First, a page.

Steven Pearlstein: “Blame for financial mess starts with the corporate lobby

Want to know who is to blame, Mr. Big Shot Chief Executive? Just look in the mirror because the culprit is staring you in the face. …

You helped create the monsters that are rampaging through the political and economic countryside, wreaking havoc and sucking the lifeblood out of the global economy. …

… Over the past decade you financed and supported the growth of a radical right-wing cabal that has now taken over the Republican Party and repeatedly made a hostage of the U.S. government.

When it started out all you really wanted was to push back against a few meddlesome regulators or shave a point or two off your tax rate, but you were concerned it would look like special-interest rent-seeking. So when the Washington lobbyists came up with the clever idea of launching a campaign against over-regulation and over-taxation, you threw in some money, backed some candidates and financed a few lawsuits.

The more successful it was, however, the more you put in — hundreds of millions of the shareholders’ dollars. …

Somewhere along the way, however, this effort took on a life of its own. What started as a reasonable attempt at political rebalancing turned into a jihad against all regulation, all taxes and all government, waged by right-wing zealots who want to privatize the public schools that educate your workers, cut back on the basic research on which your products are based, shut down the regulatory agencies that protect you from unscrupulous competitors and privatize the public infrastructure that transports your supplies and your finished goods. For them, this isn’t just a tactic to brush back government. It’s a holy war to destroy it — and one that is now out of your control.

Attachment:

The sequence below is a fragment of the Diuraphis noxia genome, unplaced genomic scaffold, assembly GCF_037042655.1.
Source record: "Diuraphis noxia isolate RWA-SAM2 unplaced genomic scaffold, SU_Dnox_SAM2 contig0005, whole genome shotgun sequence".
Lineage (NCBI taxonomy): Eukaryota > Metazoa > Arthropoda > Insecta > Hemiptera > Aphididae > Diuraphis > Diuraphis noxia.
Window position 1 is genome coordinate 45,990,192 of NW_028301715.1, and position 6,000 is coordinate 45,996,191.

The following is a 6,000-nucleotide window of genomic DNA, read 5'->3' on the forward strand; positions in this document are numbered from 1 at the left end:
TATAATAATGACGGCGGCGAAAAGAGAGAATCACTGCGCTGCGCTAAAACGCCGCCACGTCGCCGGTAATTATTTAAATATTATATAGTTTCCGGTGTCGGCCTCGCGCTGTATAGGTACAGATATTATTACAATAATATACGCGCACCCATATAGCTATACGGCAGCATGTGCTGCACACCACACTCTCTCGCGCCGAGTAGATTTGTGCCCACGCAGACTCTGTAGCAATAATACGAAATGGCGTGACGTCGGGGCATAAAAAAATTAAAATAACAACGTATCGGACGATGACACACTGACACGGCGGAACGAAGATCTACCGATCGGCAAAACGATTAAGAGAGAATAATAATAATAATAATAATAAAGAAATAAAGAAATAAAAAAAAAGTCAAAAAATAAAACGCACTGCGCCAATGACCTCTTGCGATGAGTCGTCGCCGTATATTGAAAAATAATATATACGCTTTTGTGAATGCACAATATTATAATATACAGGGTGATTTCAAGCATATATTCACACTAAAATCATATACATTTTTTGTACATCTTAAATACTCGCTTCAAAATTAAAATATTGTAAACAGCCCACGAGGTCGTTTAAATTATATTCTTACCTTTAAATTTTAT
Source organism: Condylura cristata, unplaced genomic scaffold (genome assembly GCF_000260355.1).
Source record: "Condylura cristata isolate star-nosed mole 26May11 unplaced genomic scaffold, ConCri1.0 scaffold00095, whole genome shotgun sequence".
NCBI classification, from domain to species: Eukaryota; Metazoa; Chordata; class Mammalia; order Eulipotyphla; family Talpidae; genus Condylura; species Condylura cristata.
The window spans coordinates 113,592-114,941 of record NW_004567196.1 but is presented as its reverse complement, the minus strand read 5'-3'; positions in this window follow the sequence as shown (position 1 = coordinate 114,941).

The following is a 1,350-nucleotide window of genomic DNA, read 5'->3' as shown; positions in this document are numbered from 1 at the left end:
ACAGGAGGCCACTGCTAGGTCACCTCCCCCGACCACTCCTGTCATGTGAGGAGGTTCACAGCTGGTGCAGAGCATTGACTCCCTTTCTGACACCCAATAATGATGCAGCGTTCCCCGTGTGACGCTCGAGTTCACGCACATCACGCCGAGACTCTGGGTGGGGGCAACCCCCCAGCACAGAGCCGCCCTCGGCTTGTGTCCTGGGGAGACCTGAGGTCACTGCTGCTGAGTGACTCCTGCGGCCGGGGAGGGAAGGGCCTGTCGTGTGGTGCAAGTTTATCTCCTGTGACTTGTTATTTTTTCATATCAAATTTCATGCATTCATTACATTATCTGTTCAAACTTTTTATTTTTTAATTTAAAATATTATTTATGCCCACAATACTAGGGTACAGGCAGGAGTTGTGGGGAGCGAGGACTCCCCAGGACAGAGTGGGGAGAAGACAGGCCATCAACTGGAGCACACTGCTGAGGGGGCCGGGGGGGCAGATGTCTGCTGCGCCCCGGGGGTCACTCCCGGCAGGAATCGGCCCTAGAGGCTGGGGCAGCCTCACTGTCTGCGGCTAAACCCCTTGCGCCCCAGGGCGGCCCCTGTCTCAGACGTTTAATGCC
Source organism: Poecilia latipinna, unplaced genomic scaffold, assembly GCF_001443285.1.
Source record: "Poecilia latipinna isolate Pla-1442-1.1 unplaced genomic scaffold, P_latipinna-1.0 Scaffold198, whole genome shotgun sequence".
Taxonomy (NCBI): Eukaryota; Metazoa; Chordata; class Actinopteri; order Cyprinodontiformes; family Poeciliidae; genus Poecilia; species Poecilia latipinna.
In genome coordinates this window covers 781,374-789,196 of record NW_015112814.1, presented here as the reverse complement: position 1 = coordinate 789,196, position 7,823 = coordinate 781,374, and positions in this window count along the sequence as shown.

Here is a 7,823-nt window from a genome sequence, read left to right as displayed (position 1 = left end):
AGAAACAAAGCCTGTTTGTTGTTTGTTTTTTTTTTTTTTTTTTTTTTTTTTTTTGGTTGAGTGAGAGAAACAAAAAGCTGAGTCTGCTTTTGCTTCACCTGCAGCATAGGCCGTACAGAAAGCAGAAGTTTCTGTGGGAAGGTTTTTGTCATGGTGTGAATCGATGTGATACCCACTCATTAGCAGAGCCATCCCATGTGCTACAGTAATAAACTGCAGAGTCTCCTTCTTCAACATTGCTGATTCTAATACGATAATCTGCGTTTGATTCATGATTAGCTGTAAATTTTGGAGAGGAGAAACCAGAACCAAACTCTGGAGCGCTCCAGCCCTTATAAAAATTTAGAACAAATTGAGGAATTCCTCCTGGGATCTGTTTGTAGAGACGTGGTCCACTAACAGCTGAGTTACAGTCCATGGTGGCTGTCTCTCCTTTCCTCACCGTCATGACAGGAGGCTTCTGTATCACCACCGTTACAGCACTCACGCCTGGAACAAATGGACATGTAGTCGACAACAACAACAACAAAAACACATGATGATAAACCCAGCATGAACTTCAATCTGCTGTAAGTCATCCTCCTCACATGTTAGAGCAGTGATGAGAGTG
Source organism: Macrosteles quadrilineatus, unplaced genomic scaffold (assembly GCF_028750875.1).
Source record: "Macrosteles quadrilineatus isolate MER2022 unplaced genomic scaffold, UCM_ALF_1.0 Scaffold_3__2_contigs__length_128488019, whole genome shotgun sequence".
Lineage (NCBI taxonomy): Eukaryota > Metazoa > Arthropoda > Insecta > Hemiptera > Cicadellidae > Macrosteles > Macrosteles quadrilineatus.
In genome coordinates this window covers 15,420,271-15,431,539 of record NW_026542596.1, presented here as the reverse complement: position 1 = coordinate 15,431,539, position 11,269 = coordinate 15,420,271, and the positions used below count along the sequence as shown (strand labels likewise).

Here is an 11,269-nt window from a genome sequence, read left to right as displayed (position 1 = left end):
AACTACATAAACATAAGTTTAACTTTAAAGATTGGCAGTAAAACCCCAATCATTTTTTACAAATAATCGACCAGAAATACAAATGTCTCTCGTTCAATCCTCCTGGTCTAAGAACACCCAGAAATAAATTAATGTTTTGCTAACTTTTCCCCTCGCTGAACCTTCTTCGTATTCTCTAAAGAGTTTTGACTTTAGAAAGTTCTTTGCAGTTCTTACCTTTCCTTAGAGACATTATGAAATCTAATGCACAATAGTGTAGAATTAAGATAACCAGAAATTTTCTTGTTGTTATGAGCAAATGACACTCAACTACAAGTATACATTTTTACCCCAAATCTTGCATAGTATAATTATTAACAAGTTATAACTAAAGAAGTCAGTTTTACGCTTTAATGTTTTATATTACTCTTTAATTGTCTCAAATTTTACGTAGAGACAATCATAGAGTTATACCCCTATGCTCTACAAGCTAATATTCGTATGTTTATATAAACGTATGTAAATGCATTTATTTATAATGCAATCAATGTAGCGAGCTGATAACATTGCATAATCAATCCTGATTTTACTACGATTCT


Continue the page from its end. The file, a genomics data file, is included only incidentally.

• Anonymous

    What the hell does the economy’s status have to do with completely
    non-financial “morality”? “Gays are getting rights, so good, decent
    people are angrily refusing to buy stuff and then firing people”?

    I so want to start a business where all the Help Wanted ads start with “Because it is legal for employers to discriminate on the bases of employment status, sexual orientation, and gender identity, no one who is currently employed or who is both heterosexual and cisgender need apply.”

    …I might just do exactly that. Not yet, there’s a lot more work I’d need to do to figure out whether it’s viable, but I wanna turn my Etsy shop into a retail storefront.

  • http://twitter.com/FearlessSon FearlessSon